June 18, 2009 | 9:14 pm
Posted by Rob Eshman
So yesterday I posted my first Stern blog, put my computer to sleep, went down to my car and turned it on. The first words I heard out of the radio were: “Super elongated [female body part].”
I had to laugh. Here I was trying to describe Stern in the most elevated terms, dedicating a whole blog to understanding his critical impact on culture—and then he smacks me in the face with a super-elongated….
Here’s where Stern differs from the rest of the media pack that has covered the lurid story. First, he stakes out a position. He’s a Jew and he has an opinion. I’ve listened to the show long enough to know that he has a knee-jerk rant against sex change operations. “The doctors who do these things should be locked up,” he says. He calls it mutilation. He says the same about circumcision (he has three daughters, so he never had to face the choice).
Then, after giving his opinion, Stern demanded details. Exact details. How do they form her organs into his. A skin graft? A bone transplant? Does it have sensation? Can it be used like an authentic one.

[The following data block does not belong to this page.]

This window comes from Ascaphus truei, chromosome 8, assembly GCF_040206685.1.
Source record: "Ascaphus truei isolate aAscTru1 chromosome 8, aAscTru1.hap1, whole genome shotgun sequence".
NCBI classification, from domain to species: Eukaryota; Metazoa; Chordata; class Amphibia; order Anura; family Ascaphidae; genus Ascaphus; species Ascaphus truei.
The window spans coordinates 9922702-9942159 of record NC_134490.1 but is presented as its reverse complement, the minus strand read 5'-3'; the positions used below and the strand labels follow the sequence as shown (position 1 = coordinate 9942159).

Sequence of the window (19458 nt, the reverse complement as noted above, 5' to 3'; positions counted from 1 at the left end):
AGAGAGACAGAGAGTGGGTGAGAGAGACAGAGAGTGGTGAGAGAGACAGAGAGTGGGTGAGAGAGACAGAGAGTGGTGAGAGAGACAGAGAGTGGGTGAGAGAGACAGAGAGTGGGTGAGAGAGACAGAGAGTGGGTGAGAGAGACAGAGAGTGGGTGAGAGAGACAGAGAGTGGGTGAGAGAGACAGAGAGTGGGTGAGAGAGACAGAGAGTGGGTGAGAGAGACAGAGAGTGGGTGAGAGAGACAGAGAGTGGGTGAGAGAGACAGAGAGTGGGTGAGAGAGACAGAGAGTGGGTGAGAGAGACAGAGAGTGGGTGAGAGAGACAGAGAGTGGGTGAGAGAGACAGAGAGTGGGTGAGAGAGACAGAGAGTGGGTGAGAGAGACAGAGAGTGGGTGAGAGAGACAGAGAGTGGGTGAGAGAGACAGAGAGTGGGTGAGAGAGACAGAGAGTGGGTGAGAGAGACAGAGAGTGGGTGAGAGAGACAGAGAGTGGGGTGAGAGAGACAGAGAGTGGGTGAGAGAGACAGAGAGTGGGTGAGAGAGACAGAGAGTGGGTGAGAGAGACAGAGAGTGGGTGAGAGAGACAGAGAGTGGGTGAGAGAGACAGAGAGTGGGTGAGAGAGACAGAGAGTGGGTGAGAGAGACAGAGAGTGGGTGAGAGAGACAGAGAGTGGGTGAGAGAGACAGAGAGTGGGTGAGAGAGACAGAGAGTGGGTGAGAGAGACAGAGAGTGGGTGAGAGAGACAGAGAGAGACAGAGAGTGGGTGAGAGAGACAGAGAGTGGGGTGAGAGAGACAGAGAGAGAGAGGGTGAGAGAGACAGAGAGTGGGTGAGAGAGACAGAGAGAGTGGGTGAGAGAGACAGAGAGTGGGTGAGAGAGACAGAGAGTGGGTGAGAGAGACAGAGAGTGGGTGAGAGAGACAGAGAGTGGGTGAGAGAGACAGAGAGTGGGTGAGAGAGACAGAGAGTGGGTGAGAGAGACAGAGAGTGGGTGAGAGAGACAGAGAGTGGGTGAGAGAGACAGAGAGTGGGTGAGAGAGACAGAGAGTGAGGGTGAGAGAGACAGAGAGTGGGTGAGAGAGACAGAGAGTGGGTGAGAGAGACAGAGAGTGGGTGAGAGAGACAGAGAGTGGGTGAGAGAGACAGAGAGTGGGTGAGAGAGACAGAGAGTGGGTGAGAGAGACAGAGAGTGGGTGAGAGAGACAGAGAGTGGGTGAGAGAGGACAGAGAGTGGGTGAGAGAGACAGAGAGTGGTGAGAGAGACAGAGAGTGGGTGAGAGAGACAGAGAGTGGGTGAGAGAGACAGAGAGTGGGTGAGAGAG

Keep in mind Stern’s on Sirius now, so there’s no FCC regulation. This is adults speaking to adults, using adult words. Stern is unafraid to be graphic in the pursuit of information, and as difficult as it is to hear, it is fascinating. That’s one Stern attribute: He doesn’t look away. Most of the media draws us in to a topic especially for its lurid value, but then takes a polite step back. If Stern has a transsexual on the show, he has the woman pull down her pants and has someone describe, in detail, what’s doing. “Nothing human is strange to me,” the Roman poet Terence wrote. The truth is, almost everything human is strange to us, and Stern forces us to look.
I get in the car this morning and Stern is still talking Chastity. This time he is getting a report from one of his reporters, Lisa G (née Glasberg), who he sent out to investigate how exactly a sex change operation works. She reports back that it involves clipping a ligament, freeing up a woman’s sexual part, adding a kind of prostheses, creating a sort of robo-penis. The gang on the show cracks some jokes about it.
It’s so awful, Stern concludes, you gotta believe no one would choose to go through this if they didn’t have to. Same with choosing to be gay, he says.
And here is where Stern’s talent really impresses me, and where society underestimates him: by going deep on Chastity Bono, he has just educated his audience, brought a hidden and shamed world into the light, laughed about it—used humor and information to foster tolerance. We fear what we don’t know, we hate what we don’t understand. Stern’s show goes a long way, among a wide demographic, to reducing that ignorance.
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